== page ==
Announcing the event yesterday, Education and Culture Minister Ouranios Ioannides and Communications and Works Minister Averoff Neophytou also said that they were co-operating on efforts to make the Antiquities Department a self-regulating authority in the style of the Cyprus Theatrical Organisation (THOC).

    Department director Sophocles Hadjisavvas announced that renovation work on Nicosia's Museum was continuing well and that a new museum would be built on the piece of land currently housing the Nicosia general hospital.

    Neophytou, under whose Ministry the Department operates, said that making it a self-sufficient authority would not result in any staff cutbacks or pay changes. "We want to put more emphasis on our cultural heritage. One way is to form the Cyprus Antiquities Authority. What this would effectively mean is that the Department would become an authority with its own administrative council and budget and would operate independently, while being put under the auspices of the Education and Culture Minister."

    Ioannides said this was not a case of one Ministry taking over the duties of another. "THOC is under the auspices of the Education Ministry but it has its own administrative council to take decisions and its own budget etc."

    Neophytou said an architectural competition for Nicosia's new archaeological museum would be announced early next year and that the work had been budgeted at 30-40 million.

    He said that renovation work at the current museum, which would remain in place even once the new museum was open, had been begun and was continuing as planned.

    Hadjisavvas said that the old museum, built in 1909, was no longer large enough to house new findings. He said renovation work on one room was continuing well and would be finished by the end of April, in time for an international Neolithic conference that Cyprus was hosting in May.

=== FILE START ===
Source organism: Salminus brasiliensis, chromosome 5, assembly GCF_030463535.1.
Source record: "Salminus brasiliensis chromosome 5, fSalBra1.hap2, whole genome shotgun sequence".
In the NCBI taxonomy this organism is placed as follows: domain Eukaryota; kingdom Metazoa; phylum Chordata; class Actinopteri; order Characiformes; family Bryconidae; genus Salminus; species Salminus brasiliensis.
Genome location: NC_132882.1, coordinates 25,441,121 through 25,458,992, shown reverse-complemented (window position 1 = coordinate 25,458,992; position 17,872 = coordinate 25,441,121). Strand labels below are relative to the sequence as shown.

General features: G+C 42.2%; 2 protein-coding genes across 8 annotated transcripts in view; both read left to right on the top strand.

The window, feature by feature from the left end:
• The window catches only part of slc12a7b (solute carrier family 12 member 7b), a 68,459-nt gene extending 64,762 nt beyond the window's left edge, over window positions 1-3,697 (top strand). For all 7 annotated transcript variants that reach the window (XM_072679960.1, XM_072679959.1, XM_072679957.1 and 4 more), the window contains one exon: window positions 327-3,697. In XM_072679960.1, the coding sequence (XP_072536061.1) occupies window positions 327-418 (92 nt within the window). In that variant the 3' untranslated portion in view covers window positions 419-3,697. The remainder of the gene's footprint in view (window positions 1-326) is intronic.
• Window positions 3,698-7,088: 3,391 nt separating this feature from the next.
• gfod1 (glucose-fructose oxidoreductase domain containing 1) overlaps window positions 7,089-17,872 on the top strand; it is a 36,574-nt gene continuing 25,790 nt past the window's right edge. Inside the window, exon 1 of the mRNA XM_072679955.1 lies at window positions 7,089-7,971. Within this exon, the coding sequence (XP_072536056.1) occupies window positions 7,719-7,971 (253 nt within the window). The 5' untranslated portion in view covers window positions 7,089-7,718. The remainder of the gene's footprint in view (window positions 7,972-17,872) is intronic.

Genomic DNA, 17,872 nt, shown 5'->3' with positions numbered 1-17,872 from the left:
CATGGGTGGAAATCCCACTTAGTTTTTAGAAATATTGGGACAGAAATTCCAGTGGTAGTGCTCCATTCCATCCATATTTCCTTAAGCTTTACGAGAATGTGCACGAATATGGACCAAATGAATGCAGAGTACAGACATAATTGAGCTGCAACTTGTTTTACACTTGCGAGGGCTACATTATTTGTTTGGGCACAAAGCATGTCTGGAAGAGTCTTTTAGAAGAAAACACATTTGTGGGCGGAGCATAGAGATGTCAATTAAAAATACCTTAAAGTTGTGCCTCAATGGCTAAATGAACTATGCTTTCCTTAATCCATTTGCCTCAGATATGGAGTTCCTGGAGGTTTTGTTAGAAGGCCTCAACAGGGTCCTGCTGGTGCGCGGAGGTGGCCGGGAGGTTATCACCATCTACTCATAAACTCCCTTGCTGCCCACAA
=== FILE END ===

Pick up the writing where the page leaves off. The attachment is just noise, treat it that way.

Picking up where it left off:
"The conference is being held in honour of new findings that have put Cyprus history 1,500 years before the 8300BC we were working with until now, " Hadjisavvas said.

    Neophytou also announced that a new museum would be built at the ancient site of Idalion, near modern Dhali and that tenders for its construction would be called by the end of the year.

    The ministers also announced a string of events in a 'Sound and Light' programme in August, with a range of concerts and theatrical performances held at ancient sites. Specific details will be announced at the later date.

    Copyright Cyprus Mail 2001

    [03] Parliament ponders overseas vote for students

    By Martin Hellicar

    LAST minute tinkering with the elections law is being considered to enable Cypriots studying abroad to vote in the May parliamentaries without returning to the island.

    Governing DISY is proposing that special polling centres be set up in Greece, Britain, France and Germany to accommodate student voters. The proposal was given a tentative thumbs-up by the Interior Ministry's elections service yesterday.

    "Yes, it can be done so long as our service is allowed time to prepare a special catalogue of students who want to vote abroad so we will know who they will be and how many they will be," the director of the elections service, George Theodorou, said yesterday.

    Interior Minister Christodoulos Christodoulou was more sceptical about the DISY plan. He did not say it could not be done, but noted that getting polling centres abroad ready in time for the May 27 elections would involve "serious difficulties" for his Ministry. Christodoulou said it was up to parliament to approve the DISY plan if it liked it.

    The DISY proposal comes after a proposal from KISOS deputy Andreas Phillipou for voting to be allowed in Cyprus embassies abroad stumbled on opposition from most parties. The proposal from the opposition party deputy would have allowed all Cypriots abroad to vote in the parliamentary elections. The DISY proposal covers only students. The governing party enjoys strong support among younger voters.

    Theodorou said only students who came forward and asked to vote would be included in the overseas voting plan as envisaged by DISY.

    Voting is compulsory for Cypriots living on the island.

    If the DISY plan was approved by parliament, then the ballot boxes from the overseas voting centres would be flown into Cyprus on the night of May 27 to e counted at the offices of the election service, Theodorou said.

    Copyright Cyprus Mail 2001

    [04] SBA officer testifies in the north about Tsiakourmas abduction

    By Jean Christou

    BRITISH bases policemen testified at the trial of Greek Cypriot contractor Panicos Tsiakourmas in the north yesterday, before the 'court' adjourned until next Tuesday.

    During the hearing, the 'court' heard testimony relating to the British bases investigation, which concluded that Tsiakourmas had been abducted from bases territory. Around 120 statements and 90 photographs taken by the SBA testified to this, the 'court' heard.

    On Tuesday, a member of the UN peacekeeping force UNFICYP will testify to threats from the Turkish Cypriot side to 'kidnap' a Greek Cypriot following the arrest of Turkish Cypriot drugs smuggler Omer Tekogul from the mixed village of Pyla 10 days before Tsiakourmas disappeared. Tekogul was sentenced to 10 years' imprisonment last week.